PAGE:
9. 9. Indexing Techniques for Sparse Matrices by columns if column operations are to be performed. Figures 3 through 6 depict sample vectors for the row-column schemes described above. The index vectors are V and VR; the nonzero entries are contained in vector Z. The data matrix used in Figures 4 through 6 is displayed in Figure 3. The nonzero entries of the data matrix are stored by rows, in order of increasing column number. All index vectors are full words unless otherwise noted. From the above figures it is evident, there exists a wide possibility of variation in the row-column scheme of indexing. Further variations and adaptations can occur as a result of optimizing peculiar computer characteristics, or as a result of making calculations on special forms of sparse matrices, such as block matrices. However, caution is advised, for such optimizations may result in a useless program whenever system changes occur, and should therefore only be used when they are critical economies of the calculations. In the instance of computer peculiarities, Smith [17] states that a particular type of second generation IBM computer did not utilize the bits of the second word in extended-precision floating-point calculations that were normally used as the exponent bits in single precision floating-point calculations. A sparse matrix row-column indexing algorithm was developed that employed these otherwise wasted 8 to 9 bits as the row or column indices, and could accommodate matrices up to order 255 and 511 respectively. For the case of a special sparse matrix, the row-column indexing scheme for a blockdiagonal matrix could become a blocked indexing scheme. The blocked indexing scheme would be identical to the row-column method, except that the large sparse matrix is partitmned into several smaller submatrices (blocks). Then each submatrix is identified with a separate row-column scheme of some sort. A blocked indexing scheme may also be used to refer to combining several column indices into one block (word). For example, one 64-bit word would contain 4 column indices, each index of 16 bits. When a row • 117 operation is performed, then, 4 nonzero elements can be readied for processing at the expense of a loading time for only one block [17]. I t should be noted t h a t for many computers and algorithms more time is required to load a referenced word for arithmetic processing than is required to perform the necessary arithmetic to isolate the required bits of the referenced word. Likewise, more time is required to load extended-precision words than ordinary ,words. Also, since most computers are geared to utilize arithmetic data primarily by words, more time is required to load a half-word for arithmetic processing than is required to load a full word. Another major variation, known as delta or displacement indexing, is also popular, and is somewhat similar to the address map form of indexing. For one particular example of a delta indexing scheme, one 64-bit extended-precision word contains one 16-bit index and six 8-bit displacements to the index. Therefore, the column indices of 7 elements can be referred to by loading and processing one extended-precision word, which can result in both a considerable time and core savings. For a delta of 8 bits, it is possible for 2 nonzero entries of the same row to be a maximum of 255 columns apart. If elements can appear farther apart than 255 columns, then a greater number of bits must be allocated for each delta or the method must be abandoned. To determine the column number of the first element paired with the 64-bit index word, the first 16 bits of the index word are used. In order to determine subsequent column numbers for any other element paired with the 64-bit index word, the appropriate delta is added to the first 16 bits and the sum of deltas in between. Smith [17] also states that delta indexing is more efficient for large order (implied order about 250) sparse matrices than a blocked index form. Figures 7 and 8 depict the blocked and delta indexed word mentioned above, and are equivalent. EXAMPLE 3. From Figure 7, column index 3 = 1078. From Figure 8, column index 3 = 1027 + 20 -t- 31 = 1078. Computing Surveys, Vol, 5, No 2, June 1973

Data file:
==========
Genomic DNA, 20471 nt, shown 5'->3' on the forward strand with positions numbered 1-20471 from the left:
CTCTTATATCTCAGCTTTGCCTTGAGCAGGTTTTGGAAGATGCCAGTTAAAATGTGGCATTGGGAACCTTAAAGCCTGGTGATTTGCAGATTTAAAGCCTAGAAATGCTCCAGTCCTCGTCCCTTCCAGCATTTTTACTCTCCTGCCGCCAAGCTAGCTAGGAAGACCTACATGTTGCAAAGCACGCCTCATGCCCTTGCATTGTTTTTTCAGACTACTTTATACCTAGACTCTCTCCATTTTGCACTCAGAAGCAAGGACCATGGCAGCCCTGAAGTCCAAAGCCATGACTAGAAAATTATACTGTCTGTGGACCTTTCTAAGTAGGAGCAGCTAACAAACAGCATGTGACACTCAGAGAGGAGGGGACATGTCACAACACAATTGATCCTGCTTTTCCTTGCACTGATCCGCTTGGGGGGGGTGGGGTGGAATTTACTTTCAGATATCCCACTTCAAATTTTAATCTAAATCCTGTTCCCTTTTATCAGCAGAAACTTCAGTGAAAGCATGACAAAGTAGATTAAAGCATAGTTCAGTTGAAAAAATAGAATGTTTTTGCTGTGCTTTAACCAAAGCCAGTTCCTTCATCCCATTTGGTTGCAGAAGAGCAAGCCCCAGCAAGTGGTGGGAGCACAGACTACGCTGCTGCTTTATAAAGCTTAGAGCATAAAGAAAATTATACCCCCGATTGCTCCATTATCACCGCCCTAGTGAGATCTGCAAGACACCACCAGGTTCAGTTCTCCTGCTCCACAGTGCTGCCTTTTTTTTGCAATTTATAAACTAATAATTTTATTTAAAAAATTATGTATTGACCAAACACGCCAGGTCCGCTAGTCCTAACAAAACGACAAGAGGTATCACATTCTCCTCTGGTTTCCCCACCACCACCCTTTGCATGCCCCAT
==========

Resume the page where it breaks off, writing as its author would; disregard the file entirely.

10. 10. 118 * U. W. Pooch and A. Nieder 1027 Column index 1 1047 1078 1095 Column Column Column index 2 index 3 index 4 (16 bits each index) FIG. 7 Blocked index word. For the row-column indexing method, using a column index for each nonzero entry and a row index vector, there is a required minimum for indexing W = I / B ( J . T . D + V) words; where I is the number of rows; J is the number of columns; T is the number of bits used for a column index element; D is the density of the matrix; V is the number of bits used for a row index element; and B is the number of bits per word. In reality, however, for matrices up to order 65,535 (in excess 32,768 notation), half-words may be most conveniently and efficiently used for all the row and column indices. Half-word indices are used to increase core savings at a generally tolerable increase in execution time; few it any matrices of order 30,000 or greater have been of notable use. Using half-word indices, then, the abovementioned indexing scheme requires a minimum core storage of ERow-co~umn = ( 1 / 2 J + D ) % of the full matrix for indexing. To access an M , element, it is necessary to refer to the ith row index, which points to the first nonzero element of the ith row. The column indices between the ~th and i + 1st row indices are searched for j. If the column indices searched do not contain j, the M , element is zero; otherwise the data element paired with the j column index is fetched and processed. For row operations, as long as the matrix remains ordered, execution time is very fast. For more than a few column operations, however, on a matrix of order greater than about 200, it is almost always more convenient and efficient to transpose the entire matrix and reorder all the data elements before performing the desired arithmetic. Again, the same situation exists as with the bit map; if the data and indexing scheme can be transposed in less time than the difference between the column and row execution times, then the transpose operation will conserve execution time. Unlike the bit map and address map schemes, which have constant core requirements for indexing, the row-column method has a core requirement for indexing directly proportional to the matrix density. Since each nonzero element has a paired column index, only the number of elements in the row index vector is constant. For example, adding two 50 X 50 sparse matrices, M A and MB, does not in general produce the result that the total number of resulting nonzero elements is the sum of the nonzero elements for each matrix before the matrix addition: if M A has 250 data elements and M B has 450, the sum of matrices MA and M B will not, in most cases, have 700 elements, i n the sum of matrices M A and MB, the only surety is t h a t there will still be 50 row index elements. A variable amount of core for indexing creates core allocation difficulties t h a t m a y not be readily acceptable to the user. In comparison to the bit map method, the row-column indexing method is noted for its fast execution time, when data elements are properly ordered, and its ease of programming, even for matrices of very large order (in the thousands). A wide variety of references endorse (or imply an endorsement of) a row-column techmque for indexing [15, 17, 25-30], or a block-diagonal method [3134], especially for particular applications, as noted in the Introduction, or for special matrices, such as symmetric matrices. I t should be noted that a symmetric matrix 1027 20 31 17 Column delta delta delta m delta index 1 (16 bits) (8 bits each index) FIG 8. Delta index word. Computing S u r v e y s , Vol 5, N o 2, J u n e 1973 __ __ delta delta